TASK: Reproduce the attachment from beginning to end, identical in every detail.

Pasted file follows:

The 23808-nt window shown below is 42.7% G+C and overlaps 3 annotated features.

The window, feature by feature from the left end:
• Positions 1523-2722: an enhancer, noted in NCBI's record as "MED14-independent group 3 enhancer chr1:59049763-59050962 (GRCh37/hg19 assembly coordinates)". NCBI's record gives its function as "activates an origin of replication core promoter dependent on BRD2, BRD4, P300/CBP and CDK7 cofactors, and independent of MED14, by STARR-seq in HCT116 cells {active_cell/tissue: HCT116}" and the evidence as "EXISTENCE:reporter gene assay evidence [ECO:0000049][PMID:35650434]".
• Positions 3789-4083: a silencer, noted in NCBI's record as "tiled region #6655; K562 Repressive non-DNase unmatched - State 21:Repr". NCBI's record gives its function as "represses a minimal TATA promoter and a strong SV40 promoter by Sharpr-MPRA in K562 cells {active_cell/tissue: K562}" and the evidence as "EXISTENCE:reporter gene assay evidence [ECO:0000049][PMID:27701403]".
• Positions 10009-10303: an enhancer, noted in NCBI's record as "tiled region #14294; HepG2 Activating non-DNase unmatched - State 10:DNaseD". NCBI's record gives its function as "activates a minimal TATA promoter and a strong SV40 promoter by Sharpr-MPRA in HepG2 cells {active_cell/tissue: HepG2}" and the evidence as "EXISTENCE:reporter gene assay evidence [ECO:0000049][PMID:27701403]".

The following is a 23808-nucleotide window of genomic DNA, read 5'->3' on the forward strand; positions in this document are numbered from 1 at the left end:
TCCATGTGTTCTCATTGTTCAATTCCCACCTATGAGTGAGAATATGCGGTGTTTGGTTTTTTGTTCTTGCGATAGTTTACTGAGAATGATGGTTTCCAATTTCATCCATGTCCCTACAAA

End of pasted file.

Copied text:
The 23808-nt window shown below is 42.7% G+C and overlaps 3 annotated features.

The window, feature by feature from the left end:
• Positions 1523-2722: an enhancer, noted in NCBI's record as "MED14-independent group 3 enhancer chr1:59049763-59050962 (GRCh37/hg19 assembly coordinates)". NCBI's record gives its function as "activates an origin of replication core promoter dependent on BRD2, BRD4, P300/CBP and CDK7 cofactors, and independent of MED14, by STARR-seq in HCT116 cells {active_cell/tissue: HCT116}" and the evidence as "EXISTENCE:reporter gene assay evidence [ECO:0000049][PMID:35650434]".
• Positions 3789-4083: a silencer, noted in NCBI's record as "tiled region #6655; K562 Repressive non-DNase unmatched - State 21:Repr". NCBI's record gives its function as "represses a minimal TATA promoter and a strong SV40 promoter by Sharpr-MPRA in K562 cells {active_cell/tissue: K562}" and the evidence as "EXISTENCE:reporter gene assay evidence [ECO:0000049][PMID:27701403]".
• Positions 10009-10303: an enhancer, noted in NCBI's record as "tiled region #14294; HepG2 Activating non-DNase unmatched - State 10:DNaseD". NCBI's record gives its function as "activates a minimal TATA promoter and a strong SV40 promoter by Sharpr-MPRA in HepG2 cells {active_cell/tissue: HepG2}" and the evidence as "EXISTENCE:reporter gene assay evidence [ECO:0000049][PMID:27701403]".

The following is a 23808-nucleotide window of genomic DNA, read 5'->3' on the forward strand; positions in this document are numbered from 1 at the left end:
TCCATGTGTTCTCATTGTTCAATTCCCACCTATGAGTGAGAATATGCGGTGTTTGGTTTTTTGTTCTTGCGATAGTTTACTGAGAATGATGGTTTCCAATTTCATCCATGTCCCTACAAA